A new study lays out a novel concept for using tiny metal particles — similar in size to fine flour or icing sugar — to power external-combustion engines in replacement for fossil fuels than other widely discussed alternatives, such as hydrogen, biofuels or batteries. “Technologies to generate clean electricity — primarily solar and wind power — are being developed rapidly; but we can’t use that electricity for many of the things that oil and gas are used for today, such as transportation and global energy trade.
“Using metal powders as recyclable fuels that store clean primary energy for later use is a very promising alternative solution.” notes McGill University professor Jeffrey Bergthorson, lead author of the new study published by journal Applied Energy.
Unlike the internal-combustion engines used in gasoline-powered cars, external-combustion engines use heat from an outside source to drive an engine. External-combustion engines, modern versions of the coal-fired steam locomotives that drove the industrial era, are widely used to generate power from nuclear, coal or biomass fuels in power stations.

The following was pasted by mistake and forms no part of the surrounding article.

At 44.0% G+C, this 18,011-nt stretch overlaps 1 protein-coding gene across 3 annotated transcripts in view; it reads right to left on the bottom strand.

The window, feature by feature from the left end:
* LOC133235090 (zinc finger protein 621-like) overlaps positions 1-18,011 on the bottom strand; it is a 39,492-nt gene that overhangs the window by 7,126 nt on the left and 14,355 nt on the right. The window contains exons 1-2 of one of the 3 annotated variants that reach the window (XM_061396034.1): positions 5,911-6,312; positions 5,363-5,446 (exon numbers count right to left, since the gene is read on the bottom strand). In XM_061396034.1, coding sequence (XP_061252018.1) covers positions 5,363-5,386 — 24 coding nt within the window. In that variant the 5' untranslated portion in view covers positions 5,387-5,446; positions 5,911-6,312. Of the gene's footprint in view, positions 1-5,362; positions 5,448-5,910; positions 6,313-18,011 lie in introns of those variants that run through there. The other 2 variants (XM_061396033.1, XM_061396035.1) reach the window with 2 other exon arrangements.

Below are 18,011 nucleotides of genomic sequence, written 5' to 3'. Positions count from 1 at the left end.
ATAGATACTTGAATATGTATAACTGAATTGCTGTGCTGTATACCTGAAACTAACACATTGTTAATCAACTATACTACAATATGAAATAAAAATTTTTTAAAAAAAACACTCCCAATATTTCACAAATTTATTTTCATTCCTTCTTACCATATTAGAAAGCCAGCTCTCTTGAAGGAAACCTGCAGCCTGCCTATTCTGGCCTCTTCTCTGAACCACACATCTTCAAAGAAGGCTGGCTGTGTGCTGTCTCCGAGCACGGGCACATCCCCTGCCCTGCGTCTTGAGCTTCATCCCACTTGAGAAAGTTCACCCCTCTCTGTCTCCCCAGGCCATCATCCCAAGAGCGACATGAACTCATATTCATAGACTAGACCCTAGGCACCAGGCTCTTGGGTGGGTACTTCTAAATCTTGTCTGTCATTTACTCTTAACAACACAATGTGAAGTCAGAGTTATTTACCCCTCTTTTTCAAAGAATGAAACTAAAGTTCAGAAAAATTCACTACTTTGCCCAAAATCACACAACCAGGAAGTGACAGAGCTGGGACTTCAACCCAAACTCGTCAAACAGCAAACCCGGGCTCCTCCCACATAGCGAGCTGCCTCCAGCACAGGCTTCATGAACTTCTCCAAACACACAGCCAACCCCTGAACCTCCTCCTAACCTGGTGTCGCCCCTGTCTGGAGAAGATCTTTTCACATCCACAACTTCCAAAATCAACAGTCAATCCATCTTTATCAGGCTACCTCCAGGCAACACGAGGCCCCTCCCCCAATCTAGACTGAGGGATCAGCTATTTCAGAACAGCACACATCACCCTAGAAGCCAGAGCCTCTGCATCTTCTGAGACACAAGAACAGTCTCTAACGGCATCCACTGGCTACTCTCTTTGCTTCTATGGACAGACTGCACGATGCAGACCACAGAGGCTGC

The idea put forward by the McGill team takes advantage of an important property of metal powders: when burned, they react with air to form stable, nontoxic solid-oxide products that can be collected relatively easily for recycling — unlike the CO2 emissions from burning fossil fuels that escape into the atmosphere.
Using a custom-built burner, the McGill researchers demonstrated that a flame can be stabilized in a flow of tiny metal particles suspended in air. Flames from metal powders “appear quite similar” to those produced by burning hydrocarbon fuels, the researchers write.
Iron could be the primary candidate for this purpose, according to the study. Millions of tons of iron powders are already produced annually for the metallurgy, chemical and electronic industries. And iron is readily recyclable with well-established technologies, and some novel techniques can avoid the carbon dioxide emissions associated with traditional iron production using coal.
While laboratory work at McGill and elsewhere has shown that the use of metal fuels with heat engines is technically feasible, no one has yet demonstrated the idea in practice. The next step toward turning the lab findings into usable technology, therefore, will be to build a prototype burner and couple it to a heat engine.